Friday, March 9, 2012

Why'd The Artist Go To The Pond?

To get her Canvasback! HAhaha...ha

Err hem yes well...third time was the charm for me trying to photograph this Canvasback, or at least it's about as close to charm as I think I'll get. In each of my subsequent 3 visits I've been able to get a little bit closer to the duck, but I'm having a lot of difficulty getting the exposure right. Since the Duck dives very often, its head is usually soaked and no amount of exposure compensation seems able to curb that bright, purple reflecting light. The birds feathers also then clump and darken so too much negative compensation for the water glare ruins the feather detail. When dry and properly fluffed, the Canvasback's coloration can match the Redhead's in its brilliance, but they prefer to dig in the mud instead. 

Here the duck's nictitating membrane is obscuring the pupil, giving the bird a rather feline gaze.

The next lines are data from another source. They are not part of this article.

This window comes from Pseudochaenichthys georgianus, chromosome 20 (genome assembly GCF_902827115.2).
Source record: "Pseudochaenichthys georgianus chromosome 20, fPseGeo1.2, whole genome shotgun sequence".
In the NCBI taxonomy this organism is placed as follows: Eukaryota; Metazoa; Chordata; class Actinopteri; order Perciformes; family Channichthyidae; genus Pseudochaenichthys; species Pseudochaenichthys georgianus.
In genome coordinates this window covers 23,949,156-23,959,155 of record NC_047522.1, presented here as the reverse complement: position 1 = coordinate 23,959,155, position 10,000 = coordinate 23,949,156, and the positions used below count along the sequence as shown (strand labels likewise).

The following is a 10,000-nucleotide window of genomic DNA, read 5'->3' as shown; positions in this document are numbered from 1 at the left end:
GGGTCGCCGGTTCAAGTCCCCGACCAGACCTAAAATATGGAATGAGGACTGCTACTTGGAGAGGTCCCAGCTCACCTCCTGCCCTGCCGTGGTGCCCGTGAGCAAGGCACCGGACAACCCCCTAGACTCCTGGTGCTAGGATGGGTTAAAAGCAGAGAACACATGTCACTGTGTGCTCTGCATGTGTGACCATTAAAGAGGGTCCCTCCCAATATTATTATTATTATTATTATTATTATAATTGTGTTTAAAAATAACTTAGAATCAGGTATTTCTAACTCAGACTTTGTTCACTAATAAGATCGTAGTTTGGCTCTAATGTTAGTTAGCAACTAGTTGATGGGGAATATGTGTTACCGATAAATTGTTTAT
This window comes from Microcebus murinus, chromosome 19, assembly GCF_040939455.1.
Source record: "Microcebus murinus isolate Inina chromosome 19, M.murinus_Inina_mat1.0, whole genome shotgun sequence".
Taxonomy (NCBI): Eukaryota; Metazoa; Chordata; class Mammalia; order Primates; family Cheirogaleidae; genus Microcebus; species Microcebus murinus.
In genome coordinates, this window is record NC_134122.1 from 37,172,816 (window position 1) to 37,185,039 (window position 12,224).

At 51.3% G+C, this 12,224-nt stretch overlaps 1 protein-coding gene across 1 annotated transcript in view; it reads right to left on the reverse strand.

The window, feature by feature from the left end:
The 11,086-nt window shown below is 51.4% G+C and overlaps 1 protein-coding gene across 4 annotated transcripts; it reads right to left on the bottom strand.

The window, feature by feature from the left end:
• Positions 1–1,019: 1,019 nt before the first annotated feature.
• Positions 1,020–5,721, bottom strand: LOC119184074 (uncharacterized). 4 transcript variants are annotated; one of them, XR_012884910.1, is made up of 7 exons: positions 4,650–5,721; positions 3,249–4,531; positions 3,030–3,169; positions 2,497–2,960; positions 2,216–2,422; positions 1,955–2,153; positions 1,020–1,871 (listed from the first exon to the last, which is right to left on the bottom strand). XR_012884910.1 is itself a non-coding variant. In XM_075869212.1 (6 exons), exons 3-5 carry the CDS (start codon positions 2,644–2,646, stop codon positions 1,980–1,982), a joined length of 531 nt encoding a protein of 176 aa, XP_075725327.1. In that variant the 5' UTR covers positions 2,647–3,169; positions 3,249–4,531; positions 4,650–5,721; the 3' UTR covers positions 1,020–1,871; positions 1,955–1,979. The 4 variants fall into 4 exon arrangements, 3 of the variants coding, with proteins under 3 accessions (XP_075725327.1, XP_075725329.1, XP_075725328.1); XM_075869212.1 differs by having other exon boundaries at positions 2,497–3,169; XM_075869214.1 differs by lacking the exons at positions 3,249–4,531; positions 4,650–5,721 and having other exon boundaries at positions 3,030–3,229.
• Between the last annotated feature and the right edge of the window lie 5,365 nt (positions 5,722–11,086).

I love how much more heavy-duty the Canvasback's beak is than other ducks'. Usually the beak seems to recede into the feathers, like a fingernail into the cuticle (see this Ring-Necked Duck for comparison). But the Canvasback beak overlaps up on top of the facial feathers with much more definition.

This drake is definitely king of the Papago Ponds. With only Ring-Necked Ducks and Coots for competition, he's easily the biggest duck on the water, and that beak can make one go from living to dead in about 4.3 seconds.

It's been awesome spending time with this beautiful bird. I saw only one other this winter and was beginning to worry I'd miss my chance with spring now underway (I haven't seen a Northern Pintail now for weeks). Mr. Canvasback turned up just in time.

Here, from February of 2013, is another Canvasback (now there are a half dozen) visiting the Papago Ponds.